Today's Letters: Reform immigration on two fronts

Published May 5, 2007

To achieve meaningful immigration reform, we need to solve two separate problems: the need to prevent more illegal immigrants from coming to this country and the need to deal justly with the 12-million undocumented aliens whom we encouraged to come here.

We cannot deny that large employers willfully looked the other way on illegal immigration as this allowed them to profit handsomely from low wages and benefits given to these employees. Poor immigrants cannot be faulted for responding to wages still far in excess of what they could earn in their home countries. These immigrants must all be given a path to citizenship.

Simultaneously, we must shut down our borders to new illegal immigration. There must be a hard-to-forge national identification card. Harsh penalties must be imposed on both illegal immigrants and those who willfully employ them. Making or using false identification must bring especially severe punishment.

We also need a constitutional amendment that will deny citizenship to children born in this country to illegal immigrants and tourists.

The great bulk of our legal immigration should come from Latin America and the Caribbean. Aside from those allowed to come here because of specific technical skills, we must concentrate on taking in our neighbors. We cannot solve the population problems of Asia and Africa.

Arthur Volbert, St. Petersburg

Angling for amnesty

Once again our presidente, under the guise of a so-called temporary guest worker program, is attempting to gain amnesty for millions of undocumented aliens who are currently living in this country illegally. History has demonstrated that there is nothing temporary about temporary guest workers. Once they are here, they stay!

While our do-nothing Congress continues to ignore the threat of unhindered, unregulated immigration, the immigrant population in our country is constantly devising new ways to enhance the path toward total amnesty.

It is extremely disappointing that our new Congress is as inept at dealing with the problem as was its predecessors. It is disheartening to see illegal aliens demonstrating for and demanding rights they should have no right to.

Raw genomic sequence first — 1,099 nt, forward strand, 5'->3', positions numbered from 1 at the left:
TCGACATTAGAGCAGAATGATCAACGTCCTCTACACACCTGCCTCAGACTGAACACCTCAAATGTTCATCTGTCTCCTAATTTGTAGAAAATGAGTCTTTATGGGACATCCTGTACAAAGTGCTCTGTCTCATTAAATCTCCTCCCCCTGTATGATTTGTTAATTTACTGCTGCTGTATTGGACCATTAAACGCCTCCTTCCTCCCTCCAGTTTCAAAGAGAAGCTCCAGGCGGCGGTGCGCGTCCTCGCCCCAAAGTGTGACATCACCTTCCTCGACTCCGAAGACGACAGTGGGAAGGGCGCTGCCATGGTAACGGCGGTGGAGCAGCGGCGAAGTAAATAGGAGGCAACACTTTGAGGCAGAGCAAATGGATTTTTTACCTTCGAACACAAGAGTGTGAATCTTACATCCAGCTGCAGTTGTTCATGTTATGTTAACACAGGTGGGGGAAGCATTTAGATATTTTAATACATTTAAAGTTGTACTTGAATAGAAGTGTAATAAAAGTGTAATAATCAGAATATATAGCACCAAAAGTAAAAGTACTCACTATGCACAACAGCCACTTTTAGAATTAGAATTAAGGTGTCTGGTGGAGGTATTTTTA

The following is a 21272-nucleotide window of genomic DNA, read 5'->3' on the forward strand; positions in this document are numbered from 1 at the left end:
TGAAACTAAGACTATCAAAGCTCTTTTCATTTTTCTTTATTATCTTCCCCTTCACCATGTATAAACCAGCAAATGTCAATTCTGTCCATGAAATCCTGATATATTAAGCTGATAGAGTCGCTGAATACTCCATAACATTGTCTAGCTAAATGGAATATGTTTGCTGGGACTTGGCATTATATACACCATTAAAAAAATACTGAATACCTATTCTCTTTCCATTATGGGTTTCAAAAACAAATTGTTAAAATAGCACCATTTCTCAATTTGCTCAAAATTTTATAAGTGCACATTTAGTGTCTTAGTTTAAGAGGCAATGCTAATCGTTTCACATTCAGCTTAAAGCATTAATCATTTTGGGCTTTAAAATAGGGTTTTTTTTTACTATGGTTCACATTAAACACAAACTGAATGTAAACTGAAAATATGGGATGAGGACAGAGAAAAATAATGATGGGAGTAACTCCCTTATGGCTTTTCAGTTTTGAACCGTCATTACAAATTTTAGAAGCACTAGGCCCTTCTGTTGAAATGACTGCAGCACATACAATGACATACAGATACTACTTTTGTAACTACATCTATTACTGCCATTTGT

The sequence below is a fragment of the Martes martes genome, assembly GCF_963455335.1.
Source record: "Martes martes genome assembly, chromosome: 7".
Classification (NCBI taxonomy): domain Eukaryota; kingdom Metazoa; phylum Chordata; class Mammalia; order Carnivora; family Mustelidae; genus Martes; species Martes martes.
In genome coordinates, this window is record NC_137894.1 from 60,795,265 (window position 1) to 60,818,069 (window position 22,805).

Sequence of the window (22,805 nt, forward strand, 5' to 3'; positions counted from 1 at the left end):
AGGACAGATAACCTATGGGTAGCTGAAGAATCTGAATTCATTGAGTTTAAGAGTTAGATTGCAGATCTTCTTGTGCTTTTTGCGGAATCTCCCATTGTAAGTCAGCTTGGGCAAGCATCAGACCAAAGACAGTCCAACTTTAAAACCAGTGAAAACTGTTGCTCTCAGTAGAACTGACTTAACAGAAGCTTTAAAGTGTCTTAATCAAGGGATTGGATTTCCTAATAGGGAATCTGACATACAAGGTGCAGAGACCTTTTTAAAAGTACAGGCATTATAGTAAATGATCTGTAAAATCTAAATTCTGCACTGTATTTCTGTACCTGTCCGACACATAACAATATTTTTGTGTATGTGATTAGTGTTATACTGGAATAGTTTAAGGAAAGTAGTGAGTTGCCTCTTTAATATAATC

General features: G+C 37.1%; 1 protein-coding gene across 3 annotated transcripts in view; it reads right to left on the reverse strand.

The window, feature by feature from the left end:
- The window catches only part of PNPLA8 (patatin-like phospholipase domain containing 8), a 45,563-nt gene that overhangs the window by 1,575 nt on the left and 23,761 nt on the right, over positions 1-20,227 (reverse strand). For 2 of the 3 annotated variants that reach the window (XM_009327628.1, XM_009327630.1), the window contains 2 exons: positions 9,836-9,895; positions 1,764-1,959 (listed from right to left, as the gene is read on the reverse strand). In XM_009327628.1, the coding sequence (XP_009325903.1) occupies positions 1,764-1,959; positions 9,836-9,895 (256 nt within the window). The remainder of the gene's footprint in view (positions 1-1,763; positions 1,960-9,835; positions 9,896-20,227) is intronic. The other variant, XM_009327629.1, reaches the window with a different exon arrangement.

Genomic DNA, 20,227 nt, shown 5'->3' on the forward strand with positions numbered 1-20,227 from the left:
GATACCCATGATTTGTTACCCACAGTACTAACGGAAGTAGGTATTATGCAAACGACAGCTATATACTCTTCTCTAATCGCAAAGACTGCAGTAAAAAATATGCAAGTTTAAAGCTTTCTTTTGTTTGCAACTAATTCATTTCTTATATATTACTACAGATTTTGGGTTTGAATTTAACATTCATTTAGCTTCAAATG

This Congress, with all its authority and with full awareness of the problem and all its well-documented consequences, still has not made a solid commitment to secure our borders or made a serious move to control the situation.

Orfeo Trombetta, Seminole

Citizenship calls for effort

Last month, I had the great honor of watching my wife take the Oath of Naturalization at the Tampa Convention Center with 250 other people from 50 diverse countries and become a citizen of the United States.

It was a ceremony that not only brought back a sense of national pride to me, but one that also made me think everyone born here should observe it at least once. It would make people understand and appreciate what we have here (and sometimes take for granted), and would also provide an insight into the fact that all of these individuals went through at least five years, as well as money and effort, to achieve their dream of citizenship.

It also is clear to me now that everyone who wants citizenship should go through the same process.

I understand that this country was built on the idea of people from many places coming together, all with the desire of contributing their talents and skills to help make this a great nation, and I have nothing whatsoever against welcoming new citizens from south of the border or wherever else people come from.

However, I think that the time has come for this country to make a critical decision regarding immigration. We should either admit everyone who wants to come, without effort and, in the process, abolish our immigration services - or we should start demanding that everyone goes through the same process, the same trials, the same procedures, regardless of situations.